A university in Ohio has agreed to pay hundreds of thousands of dollars to settle a lawsuit by a professor who refused to call a student by the pronouns that reflect their gender identity.
Nicholas Meriwether, who has worked at Shawnee State University for more than 25 years, teaching courses in philosophy, religion, ethics, and the “History of Christian Thought,” sued his employer in 2018 after the school disciplined him for refusing to call a student by their preferred pronouns pursuant to a 2016 school-wide directive.
Meriwether sued the school after disciplinary actions were taken against him. Although a district court ruled against the professor, he won on appeal to the U.S. Court of Appeals for the Sixth Circuit: in March 2021, a panel of three judges—two appointed by Donald Trump, one appointed by George W. Bush—found that the school had failed to recognize Meriwether’s First Amendment rights to free speech and free exercise of religion. The judges remanded the case back down to the district court.
Now, it appears that the case has come to an end.
“Philosophy professor Dr. Nick Meriwether’s three-year quest to vindicate his First Amendment rights has concluded with a settlement in his favor,” a triumphant-sounding statement from Meriwether’s lawyers, the Alliance Defending Freedom, said, noting that the school has agreed to pay $400,000 in damages to Meriwether.
“As part of the settlement, the university has agreed that Meriwether has the right to choose when to use, or avoid using, titles or pronouns when referring to or addressing students,” the ADF statement said. “Significantly, the university agreed Meriwether will never be mandated to use pronouns, including if a student requests pronouns that conflict with his or her biological sex.”
A 2016 directive at Shawnee State, which has around 3,000 students, required instructors to refer to students by the pronouns that match their gender identity.
The student in the case, identified in court filings as “Jane Doe,” identified as female, although her assigned sex at birth was male. Doe asked Meriwether to use female pronouns when addressing her in class. The professor told Doe that doing so would “violate his conscience and sincerely held religious beliefs”—specifically, his belief that “God created human beings as either male or female, that this gender is fixed in each person from the moment of conception, and that it cannot be changed, regardless of an individual’s feelings or desires,” according to his lawsuit.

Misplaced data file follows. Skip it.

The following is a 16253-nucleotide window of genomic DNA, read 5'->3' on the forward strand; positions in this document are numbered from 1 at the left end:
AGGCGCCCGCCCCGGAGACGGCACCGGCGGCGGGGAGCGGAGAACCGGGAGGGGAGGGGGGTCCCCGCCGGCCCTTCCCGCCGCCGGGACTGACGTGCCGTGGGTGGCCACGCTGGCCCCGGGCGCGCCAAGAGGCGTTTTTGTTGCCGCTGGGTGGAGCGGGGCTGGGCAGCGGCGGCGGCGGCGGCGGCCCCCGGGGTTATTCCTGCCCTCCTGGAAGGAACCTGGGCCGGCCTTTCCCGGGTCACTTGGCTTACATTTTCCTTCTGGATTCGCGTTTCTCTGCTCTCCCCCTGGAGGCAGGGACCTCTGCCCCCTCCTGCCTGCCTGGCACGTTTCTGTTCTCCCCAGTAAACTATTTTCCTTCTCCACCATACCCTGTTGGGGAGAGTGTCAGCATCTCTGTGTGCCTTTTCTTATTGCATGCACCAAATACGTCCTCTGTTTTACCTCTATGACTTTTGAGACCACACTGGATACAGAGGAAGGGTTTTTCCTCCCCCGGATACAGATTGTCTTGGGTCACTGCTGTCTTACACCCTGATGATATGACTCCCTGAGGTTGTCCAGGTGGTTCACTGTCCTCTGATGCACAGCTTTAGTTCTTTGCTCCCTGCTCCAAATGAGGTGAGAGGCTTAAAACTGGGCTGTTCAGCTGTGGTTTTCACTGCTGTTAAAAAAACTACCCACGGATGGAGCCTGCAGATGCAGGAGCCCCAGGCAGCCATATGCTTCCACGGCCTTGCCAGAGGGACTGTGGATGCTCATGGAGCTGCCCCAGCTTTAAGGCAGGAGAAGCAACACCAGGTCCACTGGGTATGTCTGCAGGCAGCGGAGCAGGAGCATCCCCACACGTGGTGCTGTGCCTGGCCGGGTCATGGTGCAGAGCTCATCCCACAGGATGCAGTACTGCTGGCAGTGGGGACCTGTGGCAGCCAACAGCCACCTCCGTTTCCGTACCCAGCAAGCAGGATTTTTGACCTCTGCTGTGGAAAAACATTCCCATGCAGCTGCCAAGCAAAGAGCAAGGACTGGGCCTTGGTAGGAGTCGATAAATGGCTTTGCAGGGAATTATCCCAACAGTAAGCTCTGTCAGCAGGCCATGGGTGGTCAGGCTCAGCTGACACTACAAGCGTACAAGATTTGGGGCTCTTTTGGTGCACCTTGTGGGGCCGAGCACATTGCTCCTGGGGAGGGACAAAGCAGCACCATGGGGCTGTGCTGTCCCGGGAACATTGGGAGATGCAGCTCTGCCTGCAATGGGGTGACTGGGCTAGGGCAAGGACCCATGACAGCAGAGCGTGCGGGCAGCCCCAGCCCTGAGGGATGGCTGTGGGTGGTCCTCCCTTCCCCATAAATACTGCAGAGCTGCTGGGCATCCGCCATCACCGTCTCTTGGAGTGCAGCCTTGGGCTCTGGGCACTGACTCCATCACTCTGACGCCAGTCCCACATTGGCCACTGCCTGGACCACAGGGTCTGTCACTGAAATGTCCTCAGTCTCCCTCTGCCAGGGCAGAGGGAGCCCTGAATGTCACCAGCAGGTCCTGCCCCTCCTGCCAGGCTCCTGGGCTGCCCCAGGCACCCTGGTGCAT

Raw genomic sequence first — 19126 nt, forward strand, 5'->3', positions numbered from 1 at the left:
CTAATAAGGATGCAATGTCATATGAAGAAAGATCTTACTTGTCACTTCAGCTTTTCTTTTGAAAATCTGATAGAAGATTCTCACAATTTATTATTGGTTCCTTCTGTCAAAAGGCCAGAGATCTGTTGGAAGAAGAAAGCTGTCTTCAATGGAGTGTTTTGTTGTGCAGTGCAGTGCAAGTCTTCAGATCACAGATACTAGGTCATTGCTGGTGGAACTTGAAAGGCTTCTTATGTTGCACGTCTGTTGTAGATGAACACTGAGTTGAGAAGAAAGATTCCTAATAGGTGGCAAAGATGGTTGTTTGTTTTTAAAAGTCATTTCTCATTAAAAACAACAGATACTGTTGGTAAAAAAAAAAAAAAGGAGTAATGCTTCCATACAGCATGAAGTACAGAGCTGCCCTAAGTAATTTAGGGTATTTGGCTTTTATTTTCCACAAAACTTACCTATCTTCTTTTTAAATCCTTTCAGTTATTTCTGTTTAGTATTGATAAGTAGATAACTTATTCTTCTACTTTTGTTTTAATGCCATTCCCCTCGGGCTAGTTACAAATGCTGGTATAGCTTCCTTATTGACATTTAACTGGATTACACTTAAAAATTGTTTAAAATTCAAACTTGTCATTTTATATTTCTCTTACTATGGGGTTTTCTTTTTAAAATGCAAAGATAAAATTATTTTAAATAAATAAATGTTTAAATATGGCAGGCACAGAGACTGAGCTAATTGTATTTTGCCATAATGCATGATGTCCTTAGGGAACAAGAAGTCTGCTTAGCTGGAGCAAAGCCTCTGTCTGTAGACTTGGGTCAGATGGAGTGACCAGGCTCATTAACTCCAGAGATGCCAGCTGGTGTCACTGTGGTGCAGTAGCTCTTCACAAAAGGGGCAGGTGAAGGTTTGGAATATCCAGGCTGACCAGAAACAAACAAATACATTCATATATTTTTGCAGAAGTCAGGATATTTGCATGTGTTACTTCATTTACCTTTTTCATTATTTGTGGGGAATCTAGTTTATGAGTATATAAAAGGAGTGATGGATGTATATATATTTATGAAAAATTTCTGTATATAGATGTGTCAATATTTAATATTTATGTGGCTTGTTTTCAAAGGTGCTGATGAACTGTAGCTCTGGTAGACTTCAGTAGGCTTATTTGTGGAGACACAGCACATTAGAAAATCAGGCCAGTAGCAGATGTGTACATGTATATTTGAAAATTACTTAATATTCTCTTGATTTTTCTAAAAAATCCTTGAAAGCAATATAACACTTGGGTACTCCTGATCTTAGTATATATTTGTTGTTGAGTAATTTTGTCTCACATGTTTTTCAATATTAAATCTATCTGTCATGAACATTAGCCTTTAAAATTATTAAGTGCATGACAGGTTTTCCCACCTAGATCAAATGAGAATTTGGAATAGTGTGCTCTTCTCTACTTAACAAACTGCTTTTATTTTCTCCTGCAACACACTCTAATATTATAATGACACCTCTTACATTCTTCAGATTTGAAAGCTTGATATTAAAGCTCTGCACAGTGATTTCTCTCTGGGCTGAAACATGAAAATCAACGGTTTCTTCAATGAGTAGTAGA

Referring to Doe by the pronouns that reflect her gender identity would, Meriwether said, would essentially force him to “communicate views regarding gender identity that he does not hold, [and] that he does not wish to communicate[.]”
Meriwether, who addressed students either by “Mr.” or “Ms.”, did offer what his lawyers called a “compromise” of referring to Doe by her last name only, without the gender-based title he used for the other students. Doe did not accept this offer.
As part of the settlement, the ADF statement said, the school has also agreed to rescind the written warning it issued Meriwether in 2018.
In a statement, Shawnee State described the settlement as an “economic decision” that would allow the school to move forward.
“Though we have decided to settle, we adamantly deny that anyone at Shawnee State deprived Dr. Meriwether of his free speech rights or his rights to freely exercise his religion,” the statement said.
The statement continued:
In this case, Shawnee State followed its policy and federal law that protects students or any individual from bigotry and discrimination. We continue to stand behind a student’s right to a discrimination-free learning environment as well as the rights of faculty, visitors, students and employees to freely express their ideas and beliefs. Over the course of this lawsuit, it became clear that the case was being used to advance divisive social and political agendas at a cost to the university and its students. That cost is better spent on fulfilling Shawnee State’s mission of service to our students, families and community.
Court records show that Meriwether’s lawyers filed a request to have the case dismissed with prejudice.
Editor’s note: This story has been updated with the statement from Shawnee State.
[Image via YouTube screengrab/Alliance Defending Freedom.]
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